September 16 2018
Intended Destination: Sleeping Giant Provincial Park (Thunder Bay, ON)
Actual Destination: wal-mart parking lot (Kenora, Ontario)
Ontario is huge.
Like, I don’t even feel guilty for not having visited other provinces before except by plane because after almost 2000km, we still haven’t left Ontario. We would come to know it as the black hole. And better yet, we would be driving all the way back through it in order to go east.
We woke up that morning to pouring rain. Neither of us are amazing under these conditions, but I have a good strategy for bailing as quickly as possible. We packed up fast and wrapped the tents in a tarp because they were filthy and we didn’t want to stand in the rain while stuffing them into their respective sacks.
We got pretty low on gas before finding a station to fill up at. Christine bought energy drinks which jumpstarted my unexpected addiction to the “orange monster”. I’ve never been an energy drink person – I’m much more drawn to coffee. But with the heat, it was hard to get my caffeine that way, and I can’t bear the plastic waste from iced coffees, so I embraced my new vice. I also bought chips. I probably spent about $75 on chips on this trip – wait ‘til you see what I paid in Banff!
I changed my clothes in the bathroom – I’d bled through. I’d got my period on the first day and already I was running out of cloth pads. I think the sitting for long stretches causes a tsunami when I stand up, because with my menstrual cup I don’t usually floweth over quite so dramatically. Yet another road trip perk.
I had a phone job interview with my agency, so we stopped around 11am so I could do that. It was only about half an hour. I didn’t end up getting that job, but I’d be back applying by the time we go to Newfoundland for another position – that I also didn’t get. (I have other really amazing things working out for me, but at the time, this was devastating).
We drove on and stopped at Ouimet Canyon, which is such an interesting place and so ecologically fascinating. The top and the bottom of the canyon are completely different temperature/eco zones, and at the bottom there are lichen and plants that only grow in Arctic tundra. It was beautiful.
The hike to the canyon was about a kilometre loop. We had laid out our tents to dry all over the grass by the parking area (with permission). The sun was beating and we enjoyed photographing plants and butterflies before returning to brush the dirt from our tents and packing up again.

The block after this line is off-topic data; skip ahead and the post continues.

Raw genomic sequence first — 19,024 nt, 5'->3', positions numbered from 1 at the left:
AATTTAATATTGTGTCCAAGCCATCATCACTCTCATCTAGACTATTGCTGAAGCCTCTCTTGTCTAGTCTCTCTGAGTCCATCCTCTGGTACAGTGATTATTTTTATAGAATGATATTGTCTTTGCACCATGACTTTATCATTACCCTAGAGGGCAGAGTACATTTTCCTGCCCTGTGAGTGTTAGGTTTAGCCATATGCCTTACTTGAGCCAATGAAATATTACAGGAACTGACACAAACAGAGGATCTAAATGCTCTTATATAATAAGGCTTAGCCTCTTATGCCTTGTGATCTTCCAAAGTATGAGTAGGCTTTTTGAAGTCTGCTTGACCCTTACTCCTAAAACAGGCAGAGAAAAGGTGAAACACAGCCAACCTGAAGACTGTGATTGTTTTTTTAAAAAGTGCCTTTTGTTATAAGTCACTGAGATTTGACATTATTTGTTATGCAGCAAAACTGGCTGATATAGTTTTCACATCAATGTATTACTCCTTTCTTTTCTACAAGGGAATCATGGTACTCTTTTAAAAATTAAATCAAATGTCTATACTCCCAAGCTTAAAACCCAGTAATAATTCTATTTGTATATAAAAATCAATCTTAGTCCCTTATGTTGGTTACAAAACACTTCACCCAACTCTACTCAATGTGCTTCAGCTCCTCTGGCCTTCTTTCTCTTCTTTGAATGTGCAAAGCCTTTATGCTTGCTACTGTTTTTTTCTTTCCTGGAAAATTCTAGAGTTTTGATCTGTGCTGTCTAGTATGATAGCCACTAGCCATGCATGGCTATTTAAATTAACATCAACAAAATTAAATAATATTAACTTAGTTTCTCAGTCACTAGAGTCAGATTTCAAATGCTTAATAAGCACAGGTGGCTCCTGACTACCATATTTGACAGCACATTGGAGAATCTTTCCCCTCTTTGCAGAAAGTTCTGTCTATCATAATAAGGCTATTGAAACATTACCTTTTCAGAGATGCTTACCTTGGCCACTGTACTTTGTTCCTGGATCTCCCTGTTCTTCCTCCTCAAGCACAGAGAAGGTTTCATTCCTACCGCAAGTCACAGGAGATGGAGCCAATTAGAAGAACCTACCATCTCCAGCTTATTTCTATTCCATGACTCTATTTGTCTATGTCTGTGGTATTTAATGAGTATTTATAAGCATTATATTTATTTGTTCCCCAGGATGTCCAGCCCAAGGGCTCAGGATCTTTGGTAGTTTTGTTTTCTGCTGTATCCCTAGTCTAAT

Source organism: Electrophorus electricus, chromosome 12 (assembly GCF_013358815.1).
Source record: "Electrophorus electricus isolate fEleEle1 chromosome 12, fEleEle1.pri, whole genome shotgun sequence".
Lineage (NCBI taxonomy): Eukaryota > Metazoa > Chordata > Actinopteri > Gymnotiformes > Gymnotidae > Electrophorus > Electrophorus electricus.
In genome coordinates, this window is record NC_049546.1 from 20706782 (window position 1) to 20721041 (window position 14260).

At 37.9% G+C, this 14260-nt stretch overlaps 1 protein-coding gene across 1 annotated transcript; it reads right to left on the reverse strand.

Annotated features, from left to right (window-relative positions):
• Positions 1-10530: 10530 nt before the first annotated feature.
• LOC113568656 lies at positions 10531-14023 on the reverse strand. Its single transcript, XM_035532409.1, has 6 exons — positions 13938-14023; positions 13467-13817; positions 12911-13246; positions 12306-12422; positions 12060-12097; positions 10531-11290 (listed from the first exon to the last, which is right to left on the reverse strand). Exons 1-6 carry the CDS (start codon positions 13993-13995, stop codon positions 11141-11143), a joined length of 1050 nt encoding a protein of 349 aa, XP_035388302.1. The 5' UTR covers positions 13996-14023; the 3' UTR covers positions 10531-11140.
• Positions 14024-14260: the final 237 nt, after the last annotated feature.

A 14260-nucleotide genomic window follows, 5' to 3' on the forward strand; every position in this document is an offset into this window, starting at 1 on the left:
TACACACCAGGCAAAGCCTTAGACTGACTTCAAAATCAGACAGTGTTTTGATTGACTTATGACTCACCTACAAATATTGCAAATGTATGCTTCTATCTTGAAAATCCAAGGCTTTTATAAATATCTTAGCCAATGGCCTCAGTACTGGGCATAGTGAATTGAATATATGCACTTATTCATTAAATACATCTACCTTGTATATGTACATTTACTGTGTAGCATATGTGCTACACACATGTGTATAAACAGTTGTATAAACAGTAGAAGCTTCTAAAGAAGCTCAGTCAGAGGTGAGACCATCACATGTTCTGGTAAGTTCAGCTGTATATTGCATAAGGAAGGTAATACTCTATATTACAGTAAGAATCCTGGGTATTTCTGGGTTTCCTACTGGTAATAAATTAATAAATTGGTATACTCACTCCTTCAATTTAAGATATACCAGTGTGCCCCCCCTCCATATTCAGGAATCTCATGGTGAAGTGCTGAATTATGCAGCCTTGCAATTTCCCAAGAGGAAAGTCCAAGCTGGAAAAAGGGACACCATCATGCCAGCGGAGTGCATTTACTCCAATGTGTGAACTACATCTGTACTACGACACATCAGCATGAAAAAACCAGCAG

By the time we made it to Thunder Bay, stopping at the Terry Fox memorial, we’d decided to pass on Sleeping Giant Provincial Park. It was quite a bit out of our way, it was a provincial park therefore not our goal destination, and it was raining and our plan included a 22k hike. All told, it was the right decision to drive on. It gave us an extra day in the itinerary as well.
I was driving and I had a song stuck in my head – for the life of me I couldn’t remember almost any words, nor the artist, nor the song title. I could only remember that they were KIND OF like this other band, and that MAYBE a couple lyrics went like this. So Christine couldn’t figure it out and it was making me crazy because I loved the song and I wanted it on our playlist. After about an hour, I made her look up the Billboard charts for 2015 and then 2014. She was not impressed with me. She read through any possibilities and I swear she was ready to take the wheel and steer us into a cliff before she read “Let Her Go” by Passenger. That was the one! All of the lyrics I remembered were wrong, but we did it!
I have in my notes that the low point of this day was being hangry and pushing my sister’s rain coat at her at the gas station. Writing this now, I don’t even remember doing this, but there were many tense moments because we spent nearly 24 hours a day together every day for 45 days. That’s a lot to ask, even from sisters.
We got gas again in Ignace and then drove on to Dryden. We’d been searching desperately for a restaurant to eat at because we’d be sleeping in the car and wal-marts don’t always care about that, but definitely don’t want you cooking in the parking lot. We finally found a Chinese food place in Dryden that was end-of-the-day-done, way too expensive, and with almost no choices. But we filled up because we were desperate and committed. After, full and unsure about the repercussions that could come from that, we drove on to Kenora.
So, sleeping in the car. You can tell right away whether a wal-mart allows overnight parking because you’ll see the ‘RV Village’. This sight became a treasured one! We’d drive in and see rows of campers, RVs, big vans, buses, and tractor trailers. We weren’t always the only ones in cars, but I’d argue we were the ones in the smallest car with that much gear.
In the back of Christine’s car are our 5 bins. Hers, mine, shared gear, dry food, and cleaning/cooking. In addition, we have a ten litre water jug, a cooler bag with all our electronics, a cooler bag with our perishables, two camp chairs, two yoga mats, a bag for recycling, hiking poles, two tents, hiking boots, and various other items. ALL OF THAT has to go in the front seats of her cat with the seats pulled up in order to give us the space to lay down. I was lucky – I was on the passenger side so I could push that seat right up. Christine couldn’t, because we needed extra space due to the steering wheel. On our first night organizing this, we weren’t exactly smooth. It took some shifting and rejigging and it wasn’t as perfect as we would get it later, but it worked. The front of the car, from footwell to visor, was stuffed.
In the back, we laid out our yoga mats and sleeping bags. The first night we slept with our heads to the front of the car, but the lip from the folded seats got us both in the hip. I think both Christine and I began to worry about how this would play out night after night.